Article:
FPI on navigating network upgrades, prepping for BEAD and avoiding 'regrettable' spend

First Principles Innovations, a small company with a deep telecom background, has unleashed tools that help operators get the most out of their network upgrades and develop plans for greenfield deployments.

Jeff Baumgartner, Senior Editor

April 5, 2023

7 Min Read
FPI on navigating network upgrades, prepping for BEAD and avoiding 'regrettable' spend

With hybrid fiber/coax (HFC) network upgrades picking up steam, and multi-billion-dollar government subsidy programs like BEAD (Broadband Equity, Access and Deployment) on the horizon, it's clear that some good times are ahead for access network suppliers.

But this combo of network activity is also poised to benefit companies that specialize in network planning, including evolution/upgrade projects, edge-outs into adjacent areas and potentially larger greenfield opportunities for buildouts covering swaths of unserved and underserved areas.

One company that is seeing activity perk up across all of those areas is First Principles Innovations (FPI), a small, North Carolina-based outfit with a deep telecom industry background. FPI has built a set of semi-automated tools that help cable operators, telcos and other types of broadband service operators get the most bang for their buck on network upgrades, develop plans for greenfield buildouts and, in general, avoid "regrettable investments."

Figure 1: FPI says its AP Jibe tool can provide node-level access decisions in 'minutes.' That analysis includes elements such as transformation activities and their impact during the planned period, cost estimates and custom planning ranges. Click here for a larger version of this image. (Source: First Principles Innovations) FPI says its AP Jibe tool can provide node-level access decisions in "minutes." That analysis includes elements such as transformation activities and their impact during the planned period, cost estimates and custom planning ranges.
Click here for a larger version of this image.
(Source: First Principles Innovations)

In addition to helping operators forge the right path, FPI's tools are designed to help operators understand how those decisions will impact them several years down the road.

And those decisions, particularly for upgrades or enhancements to existing cable networks, are not as straightforward as they used to be. Cable operators now have a multitude of options at hand. They can go with an enhanced form of DOCSIS 3.1 that uses a "mid-split" or "high-split" to beef up upstream capacity, pursue a full DOCSIS 4.0 upgrade or bite the bullet and overbuild themselves with PON. They'll also need to consider how high to raise their spectrum ceilings – is 1GHz enough, or will the demands of the future require a jump to 1.2GHz or 1.8GHz?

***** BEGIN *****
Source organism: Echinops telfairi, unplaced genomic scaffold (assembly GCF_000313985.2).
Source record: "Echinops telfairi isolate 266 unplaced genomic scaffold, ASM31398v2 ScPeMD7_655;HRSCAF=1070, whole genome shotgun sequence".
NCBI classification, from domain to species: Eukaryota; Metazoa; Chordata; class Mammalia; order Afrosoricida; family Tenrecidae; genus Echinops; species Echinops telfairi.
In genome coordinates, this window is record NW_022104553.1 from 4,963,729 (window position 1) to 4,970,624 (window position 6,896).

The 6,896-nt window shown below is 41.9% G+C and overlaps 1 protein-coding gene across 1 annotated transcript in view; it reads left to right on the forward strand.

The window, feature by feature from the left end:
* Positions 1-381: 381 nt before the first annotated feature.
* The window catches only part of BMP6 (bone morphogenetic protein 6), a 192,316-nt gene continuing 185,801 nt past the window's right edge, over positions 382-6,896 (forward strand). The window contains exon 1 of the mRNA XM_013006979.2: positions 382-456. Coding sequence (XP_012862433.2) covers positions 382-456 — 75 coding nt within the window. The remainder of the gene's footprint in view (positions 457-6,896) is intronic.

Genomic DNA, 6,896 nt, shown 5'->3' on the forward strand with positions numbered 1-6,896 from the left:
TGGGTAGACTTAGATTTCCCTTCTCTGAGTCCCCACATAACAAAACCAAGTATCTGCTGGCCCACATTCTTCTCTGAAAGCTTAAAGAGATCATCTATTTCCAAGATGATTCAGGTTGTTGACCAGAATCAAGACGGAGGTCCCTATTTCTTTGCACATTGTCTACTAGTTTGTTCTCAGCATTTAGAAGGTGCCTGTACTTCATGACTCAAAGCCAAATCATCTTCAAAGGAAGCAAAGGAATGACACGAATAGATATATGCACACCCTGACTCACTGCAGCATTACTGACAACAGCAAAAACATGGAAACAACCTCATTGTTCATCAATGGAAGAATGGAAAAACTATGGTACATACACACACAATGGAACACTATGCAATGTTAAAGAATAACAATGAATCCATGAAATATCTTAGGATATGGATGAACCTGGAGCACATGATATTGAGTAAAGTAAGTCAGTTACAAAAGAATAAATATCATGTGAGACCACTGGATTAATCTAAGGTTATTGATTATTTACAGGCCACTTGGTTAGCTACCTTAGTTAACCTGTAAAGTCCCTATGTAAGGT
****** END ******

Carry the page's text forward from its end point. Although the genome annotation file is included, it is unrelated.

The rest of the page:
In still other cases, some operators are flirting with fixed wireless access (FWA) to extend services into an area where wired buildouts are deemed cost-prohibitive.

But any analysis first requires an in-depth view of the current state of the network, what demands are expected to be put on the network in coming years and what the competitive situation looks like – or is expected to look like – later on.

"That presents a planning nightmare," Sudheer Dharanikota, FPI's CEO, explains. Operators, he said, need to understand how today's network decisions will impact them ten years down the road.

If the wrong decision is made, it could result in a "huge set of regretful investment," said Dharanikota, an exec late of Alcatel-Lucent and Avici Systems with experience managing their interactions with major telecom companies such as AT&T, Bell Canada, Telefonica and Verizon.

In addition to running an associated consultancy business, FPI's products focus on tools that help operators evaluate the current state of their network and determine the best path forward based on customized criteria. To help with the special challenges associated with government-backed programs like BEAD, FPI has also developed a relatively new module called the Broadband Equity Transformation Toolset (BETT).

Charter's use of FPI's planning tool

Among FPI's marquee customers is Charter Communications, which used an access network planning tool from FPI called Access Planning Jibe (AP Jibe) to evaluate an evolution strategy for its widely deployed HFC network. Charter's use of AP Jibe played a role in the operator's development of a multi-phased upgrade plan that will deliver multi-gigabit downstream speeds and 1-Gig upstream speeds on its HFC networks at a cost of about $100 per household passed in the coming years. While the majority of Charter's plant will employ a distributed and virtualized access network, its upgrade plan is anything but one-size-fits-all.